This trail shouldn't be rated as Moderate, it's the most difficult trail in terms of steepness and loose rocks/scree I've been on yet in the GC. For a comparison, hiked Grandview 3 weeks earlier out and back. This hike is listed as steep and more difficult. In my opinion it's accurate, but not as difficult as New Hance. DO NOT underestimate this rating! We did this hike to the CO River and back the same day 4/29/17 in 11 total hours counting the time spent at the CO River. Four hours down, one hour at the river and six back up the ascent. It's worth every bit of sweat as the views are spectacular. The stillness and solitude are breathtaking, gives you the concept how very small we truly are compared to the natural surroundings. Preparation, fitness and hiking experience can't be stressed enough to truly enjoy this beautiful hike......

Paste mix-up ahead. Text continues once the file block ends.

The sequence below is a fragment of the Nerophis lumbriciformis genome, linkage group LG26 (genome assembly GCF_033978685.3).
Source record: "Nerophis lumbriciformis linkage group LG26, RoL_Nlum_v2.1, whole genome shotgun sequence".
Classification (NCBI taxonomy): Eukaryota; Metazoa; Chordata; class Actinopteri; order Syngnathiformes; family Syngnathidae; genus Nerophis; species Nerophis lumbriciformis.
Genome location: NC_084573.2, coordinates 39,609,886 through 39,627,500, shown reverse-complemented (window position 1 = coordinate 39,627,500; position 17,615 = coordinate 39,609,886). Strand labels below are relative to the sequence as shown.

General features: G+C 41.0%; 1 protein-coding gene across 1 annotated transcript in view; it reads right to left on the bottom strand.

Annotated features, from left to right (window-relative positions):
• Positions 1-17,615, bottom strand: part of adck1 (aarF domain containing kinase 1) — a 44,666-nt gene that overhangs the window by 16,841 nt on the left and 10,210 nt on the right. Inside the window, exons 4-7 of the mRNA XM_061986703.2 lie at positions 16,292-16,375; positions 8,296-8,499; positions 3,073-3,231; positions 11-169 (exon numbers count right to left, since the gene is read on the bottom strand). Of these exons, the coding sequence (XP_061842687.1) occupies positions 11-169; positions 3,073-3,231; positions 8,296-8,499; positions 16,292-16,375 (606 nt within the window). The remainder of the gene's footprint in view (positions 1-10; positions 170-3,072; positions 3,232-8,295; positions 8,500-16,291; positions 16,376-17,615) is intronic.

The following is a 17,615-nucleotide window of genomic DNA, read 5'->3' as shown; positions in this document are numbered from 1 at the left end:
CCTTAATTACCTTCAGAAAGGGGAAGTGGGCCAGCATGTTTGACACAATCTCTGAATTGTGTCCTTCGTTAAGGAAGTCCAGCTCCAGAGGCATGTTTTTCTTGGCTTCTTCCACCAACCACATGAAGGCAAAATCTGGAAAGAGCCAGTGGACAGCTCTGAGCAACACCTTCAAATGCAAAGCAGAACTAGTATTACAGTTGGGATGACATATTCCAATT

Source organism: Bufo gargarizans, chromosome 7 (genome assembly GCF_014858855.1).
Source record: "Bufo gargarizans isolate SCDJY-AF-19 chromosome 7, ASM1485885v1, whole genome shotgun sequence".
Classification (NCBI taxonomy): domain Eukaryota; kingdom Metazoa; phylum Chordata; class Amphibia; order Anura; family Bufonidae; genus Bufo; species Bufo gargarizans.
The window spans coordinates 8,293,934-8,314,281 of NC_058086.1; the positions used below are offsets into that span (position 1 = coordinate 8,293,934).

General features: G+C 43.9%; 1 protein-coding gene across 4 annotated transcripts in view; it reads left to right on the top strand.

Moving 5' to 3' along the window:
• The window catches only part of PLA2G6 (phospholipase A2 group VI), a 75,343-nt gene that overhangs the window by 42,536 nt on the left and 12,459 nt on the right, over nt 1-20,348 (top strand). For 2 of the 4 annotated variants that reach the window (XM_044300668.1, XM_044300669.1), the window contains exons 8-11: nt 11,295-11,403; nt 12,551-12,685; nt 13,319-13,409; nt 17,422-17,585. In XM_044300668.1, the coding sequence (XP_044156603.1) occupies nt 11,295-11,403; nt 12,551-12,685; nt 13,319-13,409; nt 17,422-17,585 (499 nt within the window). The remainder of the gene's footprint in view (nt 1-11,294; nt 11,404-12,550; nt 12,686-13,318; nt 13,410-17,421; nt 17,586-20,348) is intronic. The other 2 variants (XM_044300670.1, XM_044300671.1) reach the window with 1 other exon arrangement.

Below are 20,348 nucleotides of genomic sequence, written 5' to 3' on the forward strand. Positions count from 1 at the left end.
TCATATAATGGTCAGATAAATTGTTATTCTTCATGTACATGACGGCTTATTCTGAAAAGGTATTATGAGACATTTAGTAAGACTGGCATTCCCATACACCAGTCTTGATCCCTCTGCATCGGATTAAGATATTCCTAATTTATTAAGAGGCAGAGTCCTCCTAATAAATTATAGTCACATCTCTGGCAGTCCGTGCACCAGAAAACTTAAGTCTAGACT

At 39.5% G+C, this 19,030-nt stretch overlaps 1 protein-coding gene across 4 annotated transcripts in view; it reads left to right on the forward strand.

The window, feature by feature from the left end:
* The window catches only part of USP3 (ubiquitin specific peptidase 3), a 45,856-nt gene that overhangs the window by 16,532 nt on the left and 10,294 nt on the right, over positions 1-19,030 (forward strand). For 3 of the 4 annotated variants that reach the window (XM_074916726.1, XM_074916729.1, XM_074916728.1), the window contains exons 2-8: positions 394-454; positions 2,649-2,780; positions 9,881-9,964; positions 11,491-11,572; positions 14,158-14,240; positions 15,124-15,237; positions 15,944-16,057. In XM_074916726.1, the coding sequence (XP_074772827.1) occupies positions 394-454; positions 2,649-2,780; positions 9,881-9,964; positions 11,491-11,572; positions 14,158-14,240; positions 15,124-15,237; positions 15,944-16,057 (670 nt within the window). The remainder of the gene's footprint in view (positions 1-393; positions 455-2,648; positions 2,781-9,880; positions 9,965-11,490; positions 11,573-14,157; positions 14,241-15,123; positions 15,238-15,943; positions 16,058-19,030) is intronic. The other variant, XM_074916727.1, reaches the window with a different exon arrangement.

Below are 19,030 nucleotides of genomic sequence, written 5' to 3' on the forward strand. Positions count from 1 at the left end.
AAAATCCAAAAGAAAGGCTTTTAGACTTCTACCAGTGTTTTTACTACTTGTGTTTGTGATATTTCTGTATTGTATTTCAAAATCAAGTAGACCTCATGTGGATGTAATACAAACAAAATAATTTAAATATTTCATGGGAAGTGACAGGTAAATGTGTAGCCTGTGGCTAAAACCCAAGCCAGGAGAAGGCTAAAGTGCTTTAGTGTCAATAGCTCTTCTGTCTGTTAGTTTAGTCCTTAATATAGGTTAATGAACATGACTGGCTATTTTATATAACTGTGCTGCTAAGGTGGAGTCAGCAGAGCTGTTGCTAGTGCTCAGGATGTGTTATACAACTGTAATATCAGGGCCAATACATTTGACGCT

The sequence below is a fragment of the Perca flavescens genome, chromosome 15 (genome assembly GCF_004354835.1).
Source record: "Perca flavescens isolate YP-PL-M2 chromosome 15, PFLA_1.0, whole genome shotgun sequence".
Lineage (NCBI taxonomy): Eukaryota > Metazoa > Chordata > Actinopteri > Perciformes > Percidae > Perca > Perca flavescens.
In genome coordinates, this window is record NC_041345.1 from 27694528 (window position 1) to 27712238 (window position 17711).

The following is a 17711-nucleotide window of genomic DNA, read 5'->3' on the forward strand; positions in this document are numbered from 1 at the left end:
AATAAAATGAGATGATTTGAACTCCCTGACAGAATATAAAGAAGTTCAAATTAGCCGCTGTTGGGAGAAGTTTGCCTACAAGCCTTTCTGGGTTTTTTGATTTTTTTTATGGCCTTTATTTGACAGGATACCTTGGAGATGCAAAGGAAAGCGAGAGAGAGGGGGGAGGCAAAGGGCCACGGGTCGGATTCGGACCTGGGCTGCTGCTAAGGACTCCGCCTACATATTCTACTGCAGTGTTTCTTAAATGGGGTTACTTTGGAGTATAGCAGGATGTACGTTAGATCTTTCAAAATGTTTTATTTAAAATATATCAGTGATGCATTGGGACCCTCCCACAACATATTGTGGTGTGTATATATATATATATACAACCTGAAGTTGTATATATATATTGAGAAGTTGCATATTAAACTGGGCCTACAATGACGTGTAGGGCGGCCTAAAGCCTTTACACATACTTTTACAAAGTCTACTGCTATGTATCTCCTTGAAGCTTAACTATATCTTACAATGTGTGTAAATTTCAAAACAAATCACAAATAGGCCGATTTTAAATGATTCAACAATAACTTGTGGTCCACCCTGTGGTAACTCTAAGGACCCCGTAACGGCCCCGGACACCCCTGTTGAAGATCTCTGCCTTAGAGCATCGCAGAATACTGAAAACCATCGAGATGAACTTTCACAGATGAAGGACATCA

Wednesday, March 22, 2017

Really steep in places but I loved the trail! I would do it again. Just make sure that one of the group members knows how to backpack and you should be fine!

My favorite hike on the planet. This was our 2nd time in the Canyon and worth every mile and hour to get there and get it done. We stretched it to 4 days staying at Bright Angel the 1st and 3rd nights and Cotton wood the 3rd. 1st day late start to Bright Angel, 2nd to Cottonwood, 3rd Cottonwood to north rim and back to Cottonwood and unfortunately on the 4th from Bright Angle back to the truck. By far, the most difficult and most enjoyable hike to date. Around every corner there is something else beautiful to enjoy and take a pic of. By far the 3rd day was longer and most difficult climbing out of the north rim and dropping back in to and from Cottonwood. We paused to have a pizza and a cold one on the North Rim. The permits for the canyon are definitely a hassle but don't let it stop you. I would definitely like to go back and spend 7-10 days on a longer hike.